2014 Willamette Valley Chardonnay – warmer vintages present great opportunities to capture the best that chardonnay has to offer. 2014 saw the addition of fruit from the Shafer Vineyard, planted in the early 1970’s. I have finally convinced Miki Shafer that we are worthy of her fruit. The older clone planted on her property maintains it’s acidity as it ripens, much like the chardonnay from the Wirtz vineyard. I think these older clones blend amazingly well with the newer plantings found at Durant, Yates Conwill and Bieze vineyards. Our basket press was used along with piseage a ped (foot stomping) which has changed the nature of our wine. The brief contact of skins, stems and juice has given our white wines a slight “grip” that I think has taken them to a whole new level of delicious. All other aspects have remained the same – barrel fermented, some new but mostly used, batonage, malo lactic complete and the wine went from barrel to bottle as directly as possible. The chardonnay offered today is sure to please. 680 cases of our Willamette Valley chardonnay produced – adorned by bee boxes. 45 dollars/bottle
2014 Willamette Valley Pinot noir – this wine is a stunner, which is good because it is our largest production to date! There should be enough for everybody at 2200 cases, yet I can already hear the pleas come July of “are you sure you don’t have anymore?” Per usual this wine exemplifies the maxim the whole is greater than the sum of the parts.
While anchored by amazing pinot from Bieze, Johan and Coats and Whitney vineyards, it sees additional barrels from all the vineyards we work with, so it is a true Willamette Valley blend. One of our cutest pigs to date will make you smile on the outside as you grin ear to ear on the inside while drinking this wine. Bert, an American Guinea hog, 42 dollars/bottle
2014 Pelos Sandberg Vineyard Pinot noir – working with my friend Don Sandberg is just plain old fun. He is a constant perfectionist yet doesn’t take himself too seriously. Consequently he grows damn good grapes and shares them with us. I try not to fuck up his good work. In 2014 he offered us half an acre of Wadensville, in addition to the acre each of 777 and Pommard we have been buying since 2010. I was so excited I didn’t even check with Clare, I just said yes. The addition of the wild and brambly Wadensville clone has given this normally hedonistic wine an air of nobility – but don’t worry – it still has all the fruit, spice and silkiness of past vintages. Don got a new tractor that he was proud of so we put it on the label. 334 cases produced, 48 dollars/bottle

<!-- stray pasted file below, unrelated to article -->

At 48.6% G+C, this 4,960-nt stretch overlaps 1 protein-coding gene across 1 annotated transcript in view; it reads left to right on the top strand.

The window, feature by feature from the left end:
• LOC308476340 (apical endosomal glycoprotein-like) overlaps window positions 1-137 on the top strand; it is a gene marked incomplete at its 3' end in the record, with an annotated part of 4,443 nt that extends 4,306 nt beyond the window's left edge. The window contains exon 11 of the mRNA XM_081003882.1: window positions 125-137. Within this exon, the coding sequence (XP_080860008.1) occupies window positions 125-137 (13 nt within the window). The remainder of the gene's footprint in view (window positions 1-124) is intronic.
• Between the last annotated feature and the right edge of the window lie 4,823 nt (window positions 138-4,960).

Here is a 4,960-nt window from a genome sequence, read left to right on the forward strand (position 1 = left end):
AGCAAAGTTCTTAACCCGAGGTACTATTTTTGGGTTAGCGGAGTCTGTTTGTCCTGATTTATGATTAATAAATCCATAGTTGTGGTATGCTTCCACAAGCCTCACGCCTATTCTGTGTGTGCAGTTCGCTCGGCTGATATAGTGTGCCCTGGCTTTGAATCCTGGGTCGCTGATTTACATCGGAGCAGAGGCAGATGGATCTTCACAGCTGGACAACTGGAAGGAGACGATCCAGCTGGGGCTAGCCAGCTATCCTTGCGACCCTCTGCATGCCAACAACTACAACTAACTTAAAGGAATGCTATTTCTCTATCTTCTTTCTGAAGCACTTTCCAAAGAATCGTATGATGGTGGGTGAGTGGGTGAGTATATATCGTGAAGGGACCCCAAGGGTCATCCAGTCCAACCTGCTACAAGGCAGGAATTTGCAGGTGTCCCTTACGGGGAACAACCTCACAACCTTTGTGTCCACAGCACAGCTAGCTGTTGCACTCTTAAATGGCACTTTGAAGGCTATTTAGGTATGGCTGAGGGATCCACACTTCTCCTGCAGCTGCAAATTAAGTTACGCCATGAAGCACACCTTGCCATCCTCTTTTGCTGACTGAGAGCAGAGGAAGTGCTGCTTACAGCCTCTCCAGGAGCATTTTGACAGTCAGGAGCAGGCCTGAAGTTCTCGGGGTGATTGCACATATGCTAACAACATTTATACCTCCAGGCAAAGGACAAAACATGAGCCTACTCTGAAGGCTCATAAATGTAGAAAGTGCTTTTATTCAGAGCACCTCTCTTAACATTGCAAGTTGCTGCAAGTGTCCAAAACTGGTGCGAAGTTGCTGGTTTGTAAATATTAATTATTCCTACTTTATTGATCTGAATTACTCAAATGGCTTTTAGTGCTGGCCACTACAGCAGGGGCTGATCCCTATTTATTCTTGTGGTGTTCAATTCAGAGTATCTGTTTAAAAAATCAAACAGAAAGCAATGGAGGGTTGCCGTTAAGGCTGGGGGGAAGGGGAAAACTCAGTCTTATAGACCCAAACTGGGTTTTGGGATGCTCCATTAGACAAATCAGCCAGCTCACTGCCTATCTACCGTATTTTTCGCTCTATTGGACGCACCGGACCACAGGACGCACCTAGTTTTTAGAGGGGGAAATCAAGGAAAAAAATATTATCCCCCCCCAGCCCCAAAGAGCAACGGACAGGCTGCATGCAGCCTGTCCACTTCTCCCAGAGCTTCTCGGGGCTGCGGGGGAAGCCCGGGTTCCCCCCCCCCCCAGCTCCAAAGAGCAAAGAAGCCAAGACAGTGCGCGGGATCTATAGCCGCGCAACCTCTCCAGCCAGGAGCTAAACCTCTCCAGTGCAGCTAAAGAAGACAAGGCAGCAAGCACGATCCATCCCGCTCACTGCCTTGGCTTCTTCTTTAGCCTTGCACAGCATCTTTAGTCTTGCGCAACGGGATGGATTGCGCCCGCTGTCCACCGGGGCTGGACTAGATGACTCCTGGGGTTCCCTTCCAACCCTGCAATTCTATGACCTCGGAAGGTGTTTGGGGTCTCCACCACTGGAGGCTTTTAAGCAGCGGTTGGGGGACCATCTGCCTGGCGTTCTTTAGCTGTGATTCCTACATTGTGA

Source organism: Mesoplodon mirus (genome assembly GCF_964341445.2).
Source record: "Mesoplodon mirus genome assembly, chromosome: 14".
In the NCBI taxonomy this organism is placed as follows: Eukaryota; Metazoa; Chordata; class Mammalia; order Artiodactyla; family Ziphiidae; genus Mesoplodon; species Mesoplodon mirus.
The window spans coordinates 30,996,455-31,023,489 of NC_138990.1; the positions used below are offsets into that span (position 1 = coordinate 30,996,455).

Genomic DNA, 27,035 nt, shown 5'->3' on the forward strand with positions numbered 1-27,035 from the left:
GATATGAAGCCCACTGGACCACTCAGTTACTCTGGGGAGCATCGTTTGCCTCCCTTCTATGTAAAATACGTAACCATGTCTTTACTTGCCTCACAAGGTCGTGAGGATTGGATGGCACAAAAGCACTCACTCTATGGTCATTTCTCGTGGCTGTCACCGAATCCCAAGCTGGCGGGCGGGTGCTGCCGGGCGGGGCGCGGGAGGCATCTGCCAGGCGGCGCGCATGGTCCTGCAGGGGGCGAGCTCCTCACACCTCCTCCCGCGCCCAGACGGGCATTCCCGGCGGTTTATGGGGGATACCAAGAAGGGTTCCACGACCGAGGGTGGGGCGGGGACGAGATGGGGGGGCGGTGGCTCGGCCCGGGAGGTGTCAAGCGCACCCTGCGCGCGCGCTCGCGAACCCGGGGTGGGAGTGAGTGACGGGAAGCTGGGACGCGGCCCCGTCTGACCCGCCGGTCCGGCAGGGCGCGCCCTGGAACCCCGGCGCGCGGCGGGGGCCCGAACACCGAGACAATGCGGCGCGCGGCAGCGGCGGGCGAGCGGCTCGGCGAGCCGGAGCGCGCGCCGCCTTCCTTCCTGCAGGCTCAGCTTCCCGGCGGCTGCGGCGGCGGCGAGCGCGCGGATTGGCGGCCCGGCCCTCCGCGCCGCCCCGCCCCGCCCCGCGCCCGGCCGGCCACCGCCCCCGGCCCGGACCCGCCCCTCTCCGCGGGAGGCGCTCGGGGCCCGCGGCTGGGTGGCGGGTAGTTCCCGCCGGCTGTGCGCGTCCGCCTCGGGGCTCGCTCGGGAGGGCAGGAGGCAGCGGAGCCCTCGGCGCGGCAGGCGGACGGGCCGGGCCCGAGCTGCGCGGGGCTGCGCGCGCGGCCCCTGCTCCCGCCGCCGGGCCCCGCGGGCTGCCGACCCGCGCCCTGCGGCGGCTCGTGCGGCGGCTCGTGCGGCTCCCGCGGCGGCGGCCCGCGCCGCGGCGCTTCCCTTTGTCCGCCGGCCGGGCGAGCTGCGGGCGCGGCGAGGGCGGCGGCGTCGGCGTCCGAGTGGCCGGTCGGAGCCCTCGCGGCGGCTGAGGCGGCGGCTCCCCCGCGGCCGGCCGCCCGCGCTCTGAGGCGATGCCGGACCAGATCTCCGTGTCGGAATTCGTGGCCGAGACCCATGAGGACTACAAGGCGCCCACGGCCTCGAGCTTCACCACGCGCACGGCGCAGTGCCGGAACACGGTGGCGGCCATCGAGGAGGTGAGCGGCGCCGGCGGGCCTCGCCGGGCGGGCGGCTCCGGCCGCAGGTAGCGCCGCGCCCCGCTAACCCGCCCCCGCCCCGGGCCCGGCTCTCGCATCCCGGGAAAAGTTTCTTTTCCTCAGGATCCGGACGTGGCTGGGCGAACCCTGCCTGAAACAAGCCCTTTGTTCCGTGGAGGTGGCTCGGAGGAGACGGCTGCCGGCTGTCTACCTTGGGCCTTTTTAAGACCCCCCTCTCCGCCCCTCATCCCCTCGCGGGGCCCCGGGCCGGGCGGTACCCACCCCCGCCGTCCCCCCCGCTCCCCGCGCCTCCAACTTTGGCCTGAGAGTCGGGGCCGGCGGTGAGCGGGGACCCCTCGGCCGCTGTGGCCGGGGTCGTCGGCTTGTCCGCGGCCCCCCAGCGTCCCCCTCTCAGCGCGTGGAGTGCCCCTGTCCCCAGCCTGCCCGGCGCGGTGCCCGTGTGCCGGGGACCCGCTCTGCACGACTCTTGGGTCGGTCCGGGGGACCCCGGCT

2013 Syrah – we have always had a soft spot for syrah, maybe even an Achilles heel, so we jumped when the opportunity came to work with Oregon fruit. The Rogue valley in southern Oregon is much warmer and dryer than our home in the northern Willamette, and gives this thick skinned variety what it needs to ripen. The 2013 vintage was an entirely different animal is southern Oregon - long and warm – the fruit came in well after we had put all the Pinot into barrel. Dark fruits, balanced acid, tannin and richness make this a beauty. And back to the beginning, knife, fork and spoon on the label. 195 cases produced, 48 dollars/bottle
Over the past couple of years most of you have come to know Tiffany Stevens and her adept abilities of seamlessly getting your wine to you, navigating each of your state’s shipping, licensing, taxing and weather intricacies. Sadly she is moving to greener pastures, we wish her only the best.
We hope that 2016 is fruitful and fun for all – we look forward to seeing you at one of the many events we are participating in (or hosting). July 9 we are hosting Outstanding in the Field again. We will host a spring release dinner again at Simpatico dining hall, date still TBD. Clare will be in Chicago and the Midwest this spring and I will head to Atlanta for the High Museum wine auction end of March. There is more in the works that we will apprise you of in our next missive for the Laughing Pig Rose early April.
Thank you for continuing to enjoy our efforts, we cannot do it with out your buying and drinking our wines. We are truly amazed at the success of our Oregon adventure, thank you again. From our table to yours, cheers! Brian and Clare
ps. You can read more about our 2016 spring release by clicking here.